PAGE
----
Payroll Deductions Can Be a Legal Landmine!
|Federal and state laws place restrictions on employers making deductions to their employees’ pay. A recent California court case (Davis v. Farmers Insurance Exchange, 2016) highlights the potential liability employers can face if they don’t follow state and federal specific guidelines.
In this case, Davis was misclassified as an Independent Contractor and therefore was found to be entitled to the benefit of wage laws requirements. Some of the requirements Farmers was found to have violated included
1) the employer’s obligation to promptly pay all wages due and
2) errors in deductions from the employees’ wages.
Farmers was prohibited from deducting unauthorized expenses from the employees’ wages, deducting from debts due the employer, or recouping advances absent the parties’ express agreement.
Here are some common payroll deduction errors:
- Giving a loan to an employee and allowing them to pay you back through payroll deductions.
- If an employee breaks an expensive piece of equipment recouping the expense by charging them for it through payroll deductions.
- Deducting advanced commissions from a sales representative without having a written and signed commission agreement in place.
- Misclassifying an employee as an Independent Contractor and making deductions from their pay for business expenses.
- Ending the employment relationship prior to the employee paying the employer back for a loan, so the remaining balance is deducted from their final pay.
- Employees quiting prior to earning back used vacation time that caused their vacation pay balance to be negative, so the remaining balance is deducted that from their final pay.
- Charging an employee for uniforms through a payroll deduction, which causes their wages to dip below the minimum wage.
Authorized payroll deductions vary for most states. SHRM has a great article that discusses federal and state laws governing the payment of wages and hours worked. Specifically, it addresses the scope of and compliance requirements under the federal Fair Labor Standards Act So, what is the best course of action for employers to take?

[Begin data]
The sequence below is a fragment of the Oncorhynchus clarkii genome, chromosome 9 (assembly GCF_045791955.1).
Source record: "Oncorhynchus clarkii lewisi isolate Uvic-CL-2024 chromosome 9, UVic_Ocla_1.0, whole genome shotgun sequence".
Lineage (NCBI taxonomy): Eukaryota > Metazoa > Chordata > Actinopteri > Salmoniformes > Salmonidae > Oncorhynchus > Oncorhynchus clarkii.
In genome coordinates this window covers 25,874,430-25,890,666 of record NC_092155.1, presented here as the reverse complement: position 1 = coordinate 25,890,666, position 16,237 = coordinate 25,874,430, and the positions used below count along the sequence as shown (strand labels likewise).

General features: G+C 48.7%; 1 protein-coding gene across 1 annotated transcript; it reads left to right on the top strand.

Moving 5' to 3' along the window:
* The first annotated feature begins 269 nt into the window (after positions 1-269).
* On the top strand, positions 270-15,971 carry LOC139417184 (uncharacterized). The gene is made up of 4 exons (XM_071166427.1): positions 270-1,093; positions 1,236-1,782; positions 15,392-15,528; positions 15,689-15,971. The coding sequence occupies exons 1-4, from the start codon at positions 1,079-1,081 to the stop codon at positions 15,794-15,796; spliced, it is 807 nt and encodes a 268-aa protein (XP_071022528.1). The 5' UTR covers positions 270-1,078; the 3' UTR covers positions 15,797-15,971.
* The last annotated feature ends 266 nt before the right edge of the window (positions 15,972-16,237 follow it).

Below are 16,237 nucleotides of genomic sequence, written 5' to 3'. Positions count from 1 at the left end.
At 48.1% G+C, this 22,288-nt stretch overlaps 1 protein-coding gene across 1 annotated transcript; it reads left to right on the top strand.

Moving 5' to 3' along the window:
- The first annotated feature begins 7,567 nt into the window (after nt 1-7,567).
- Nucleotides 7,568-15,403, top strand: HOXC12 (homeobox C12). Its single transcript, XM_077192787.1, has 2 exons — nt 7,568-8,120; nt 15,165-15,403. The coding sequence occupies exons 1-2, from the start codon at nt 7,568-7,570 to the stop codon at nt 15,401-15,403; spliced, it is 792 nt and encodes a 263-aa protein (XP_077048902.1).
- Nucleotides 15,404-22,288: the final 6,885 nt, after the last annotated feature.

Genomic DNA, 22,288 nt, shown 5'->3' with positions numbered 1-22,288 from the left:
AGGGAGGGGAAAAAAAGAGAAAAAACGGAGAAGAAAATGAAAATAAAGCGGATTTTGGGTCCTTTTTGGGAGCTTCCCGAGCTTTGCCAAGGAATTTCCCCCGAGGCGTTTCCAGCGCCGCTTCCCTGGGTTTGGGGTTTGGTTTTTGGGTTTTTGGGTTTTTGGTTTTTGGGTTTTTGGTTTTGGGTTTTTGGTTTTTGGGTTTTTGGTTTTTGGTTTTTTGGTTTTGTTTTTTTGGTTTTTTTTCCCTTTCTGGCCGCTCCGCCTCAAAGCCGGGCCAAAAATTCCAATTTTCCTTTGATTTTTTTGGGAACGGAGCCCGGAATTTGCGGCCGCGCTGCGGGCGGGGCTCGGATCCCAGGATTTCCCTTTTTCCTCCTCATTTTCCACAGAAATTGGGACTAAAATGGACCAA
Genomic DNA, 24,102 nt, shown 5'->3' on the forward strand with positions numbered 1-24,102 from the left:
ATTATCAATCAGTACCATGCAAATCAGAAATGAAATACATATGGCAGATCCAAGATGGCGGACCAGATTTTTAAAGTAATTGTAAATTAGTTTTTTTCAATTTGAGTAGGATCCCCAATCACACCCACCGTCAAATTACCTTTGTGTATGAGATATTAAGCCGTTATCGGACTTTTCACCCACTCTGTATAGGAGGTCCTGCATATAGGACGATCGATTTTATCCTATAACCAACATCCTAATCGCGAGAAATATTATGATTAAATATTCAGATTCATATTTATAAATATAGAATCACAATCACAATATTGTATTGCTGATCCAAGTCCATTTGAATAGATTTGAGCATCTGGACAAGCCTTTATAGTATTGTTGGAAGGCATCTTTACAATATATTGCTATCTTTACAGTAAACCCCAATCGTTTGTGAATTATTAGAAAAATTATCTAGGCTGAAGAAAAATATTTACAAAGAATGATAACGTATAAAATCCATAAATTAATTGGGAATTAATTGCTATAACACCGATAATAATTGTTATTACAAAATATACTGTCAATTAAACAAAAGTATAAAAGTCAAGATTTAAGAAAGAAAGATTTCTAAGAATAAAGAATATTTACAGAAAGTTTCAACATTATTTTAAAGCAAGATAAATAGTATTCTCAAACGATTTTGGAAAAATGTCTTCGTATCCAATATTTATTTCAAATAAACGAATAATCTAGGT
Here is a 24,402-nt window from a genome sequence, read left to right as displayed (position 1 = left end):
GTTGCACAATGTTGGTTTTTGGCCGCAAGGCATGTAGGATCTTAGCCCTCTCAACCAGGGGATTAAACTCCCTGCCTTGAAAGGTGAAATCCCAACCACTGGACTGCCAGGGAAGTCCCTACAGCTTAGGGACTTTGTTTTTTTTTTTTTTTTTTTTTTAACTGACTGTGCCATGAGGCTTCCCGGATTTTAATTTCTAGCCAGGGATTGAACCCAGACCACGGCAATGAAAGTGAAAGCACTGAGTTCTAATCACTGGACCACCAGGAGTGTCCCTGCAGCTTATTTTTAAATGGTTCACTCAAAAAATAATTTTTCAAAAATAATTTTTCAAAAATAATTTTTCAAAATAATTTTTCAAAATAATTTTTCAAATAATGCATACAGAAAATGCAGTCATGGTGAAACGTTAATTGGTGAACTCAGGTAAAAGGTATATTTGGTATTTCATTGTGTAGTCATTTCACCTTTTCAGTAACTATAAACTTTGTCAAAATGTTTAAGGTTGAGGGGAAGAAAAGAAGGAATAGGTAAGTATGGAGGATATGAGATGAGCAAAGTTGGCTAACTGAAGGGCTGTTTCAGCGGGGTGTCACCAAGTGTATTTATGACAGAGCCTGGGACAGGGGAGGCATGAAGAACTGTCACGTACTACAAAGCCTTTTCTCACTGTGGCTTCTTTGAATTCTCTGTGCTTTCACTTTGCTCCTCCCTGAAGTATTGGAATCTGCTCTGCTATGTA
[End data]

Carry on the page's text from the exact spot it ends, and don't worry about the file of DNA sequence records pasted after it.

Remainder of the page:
Wage Deduction Best Practices
- Limit all deductions from wages to include only those that are required by law. For example, only deduct garnishments, taxes and insurance premiums for health, dental and other employee benefit plans.
- Be sure to have the employee provide an explicit signed authorization prior to taking any benefit deductions.
- Don’t pass on any business expenses to employees. Reimburse employees for all company expenses they incur while performing their work duties.
- Don’t use deductions from wages as a self-help remedy, even if the money is owed by the employee.
- If you loan an employee money, do not take repayment as a deduction from their paycheck. Have the employee sign a promissory note and write a personal check to pay the money back.
- Do not make any wage deductions to recover loss or damage, as this is either outright illegal in many states and could still expose you to a wage and hour claims in states where it is allowed under narrow circumstances.
- On a federal level, even with written authorization from an employee, don’t do any deductions, (besides for health benefits or 401k etc), that will bring the employee's wages below the minimum wage, even with the employee’s signed consent.
The content of this article is intended to provide a general guide to the subject matter. Specialist advice should be sought about your specific circumstances and evolving legislation and wage and hour laws in the jurisdictions where your organization operates.